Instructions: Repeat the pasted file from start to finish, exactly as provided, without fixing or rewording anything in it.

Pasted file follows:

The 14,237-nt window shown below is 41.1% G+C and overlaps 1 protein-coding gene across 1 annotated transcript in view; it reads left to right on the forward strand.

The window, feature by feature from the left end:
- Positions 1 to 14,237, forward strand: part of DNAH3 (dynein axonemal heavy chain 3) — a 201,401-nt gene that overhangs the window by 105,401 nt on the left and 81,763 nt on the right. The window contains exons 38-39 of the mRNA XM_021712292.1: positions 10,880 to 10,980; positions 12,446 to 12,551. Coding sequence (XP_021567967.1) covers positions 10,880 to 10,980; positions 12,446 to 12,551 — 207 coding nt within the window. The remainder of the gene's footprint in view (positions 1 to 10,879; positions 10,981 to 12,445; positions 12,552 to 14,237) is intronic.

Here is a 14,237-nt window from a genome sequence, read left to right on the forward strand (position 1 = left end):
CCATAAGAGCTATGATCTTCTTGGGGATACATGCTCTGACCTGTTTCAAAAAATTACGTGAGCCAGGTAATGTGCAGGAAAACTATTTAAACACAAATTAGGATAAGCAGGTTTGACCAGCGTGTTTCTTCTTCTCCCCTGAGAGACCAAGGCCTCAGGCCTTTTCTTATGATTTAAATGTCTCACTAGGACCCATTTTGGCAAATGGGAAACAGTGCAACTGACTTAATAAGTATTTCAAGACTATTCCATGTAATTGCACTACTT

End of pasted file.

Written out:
The 14,237-nt window shown below is 41.1% G+C and overlaps 1 protein-coding gene across 1 annotated transcript in view; it reads left to right on the forward strand.

The window, feature by feature from the left end:
- Positions 1 to 14,237, forward strand: part of DNAH3 (dynein axonemal heavy chain 3) — a 201,401-nt gene that overhangs the window by 105,401 nt on the left and 81,763 nt on the right. The window contains exons 38-39 of the mRNA XM_021712292.1: positions 10,880 to 10,980; positions 12,446 to 12,551. Coding sequence (XP_021567967.1) covers positions 10,880 to 10,980; positions 12,446 to 12,551 — 207 coding nt within the window. The remainder of the gene's footprint in view (positions 1 to 10,879; positions 10,981 to 12,445; positions 12,552 to 14,237) is intronic.

Here is a 14,237-nt window from a genome sequence, read left to right on the forward strand (position 1 = left end):
CCATAAGAGCTATGATCTTCTTGGGGATACATGCTCTGACCTGTTTCAAAAAATTACGTGAGCCAGGTAATGTGCAGGAAAACTATTTAAACACAAATTAGGATAAGCAGGTTTGACCAGCGTGTTTCTTCTTCTCCCCTGAGAGACCAAGGCCTCAGGCCTTTTCTTATGATTTAAATGTCTCACTAGGACCCATTTTGGCAAATGGGAAACAGTGCAACTGACTTAATAAGTATTTCAAGACTATTCCATGTAATTGCACTACTT